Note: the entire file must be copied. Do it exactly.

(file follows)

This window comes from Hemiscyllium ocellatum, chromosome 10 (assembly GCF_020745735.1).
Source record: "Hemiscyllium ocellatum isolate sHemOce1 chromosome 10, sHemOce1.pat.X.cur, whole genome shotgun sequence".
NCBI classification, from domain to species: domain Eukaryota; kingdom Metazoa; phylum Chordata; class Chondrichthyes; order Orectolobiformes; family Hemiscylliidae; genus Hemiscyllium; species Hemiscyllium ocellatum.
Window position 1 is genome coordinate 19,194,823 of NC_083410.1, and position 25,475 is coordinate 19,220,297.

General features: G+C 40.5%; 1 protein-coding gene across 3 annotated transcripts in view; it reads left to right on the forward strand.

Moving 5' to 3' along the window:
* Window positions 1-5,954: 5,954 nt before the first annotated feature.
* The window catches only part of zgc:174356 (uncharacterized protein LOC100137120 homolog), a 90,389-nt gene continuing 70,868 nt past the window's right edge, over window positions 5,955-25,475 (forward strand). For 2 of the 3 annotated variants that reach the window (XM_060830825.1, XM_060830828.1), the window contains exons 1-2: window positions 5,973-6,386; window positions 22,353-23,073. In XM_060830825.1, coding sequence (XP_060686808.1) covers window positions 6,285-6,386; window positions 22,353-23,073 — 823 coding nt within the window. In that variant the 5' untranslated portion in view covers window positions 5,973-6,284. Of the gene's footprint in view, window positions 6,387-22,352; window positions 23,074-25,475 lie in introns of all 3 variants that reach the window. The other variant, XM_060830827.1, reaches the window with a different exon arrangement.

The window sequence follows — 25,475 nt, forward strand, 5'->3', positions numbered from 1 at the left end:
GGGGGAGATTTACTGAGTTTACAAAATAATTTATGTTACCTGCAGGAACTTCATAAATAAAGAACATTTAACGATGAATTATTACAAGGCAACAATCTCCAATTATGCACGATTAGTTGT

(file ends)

This window comes from Hemiscyllium ocellatum, chromosome 10 (assembly GCF_020745735.1).
Source record: "Hemiscyllium ocellatum isolate sHemOce1 chromosome 10, sHemOce1.pat.X.cur, whole genome shotgun sequence".
NCBI classification, from domain to species: domain Eukaryota; kingdom Metazoa; phylum Chordata; class Chondrichthyes; order Orectolobiformes; family Hemiscylliidae; genus Hemiscyllium; species Hemiscyllium ocellatum.
Window position 1 is genome coordinate 19,194,823 of NC_083410.1, and position 25,475 is coordinate 19,220,297.

General features: G+C 40.5%; 1 protein-coding gene across 3 annotated transcripts in view; it reads left to right on the forward strand.

Moving 5' to 3' along the window:
* Window positions 1-5,954: 5,954 nt before the first annotated feature.
* The window catches only part of zgc:174356 (uncharacterized protein LOC100137120 homolog), a 90,389-nt gene continuing 70,868 nt past the window's right edge, over window positions 5,955-25,475 (forward strand). For 2 of the 3 annotated variants that reach the window (XM_060830825.1, XM_060830828.1), the window contains exons 1-2: window positions 5,973-6,386; window positions 22,353-23,073. In XM_060830825.1, coding sequence (XP_060686808.1) covers window positions 6,285-6,386; window positions 22,353-23,073 — 823 coding nt within the window. In that variant the 5' untranslated portion in view covers window positions 5,973-6,284. Of the gene's footprint in view, window positions 6,387-22,352; window positions 23,074-25,475 lie in introns of all 3 variants that reach the window. The other variant, XM_060830827.1, reaches the window with a different exon arrangement.

The window sequence follows — 25,475 nt, forward strand, 5'->3', positions numbered from 1 at the left end:
GGGGGAGATTTACTGAGTTTACAAAATAATTTATGTTACCTGCAGGAACTTCATAAATAAAGAACATTTAACGATGAATTATTACAAGGCAACAATCTCCAATTATGCACGATTAGTTGT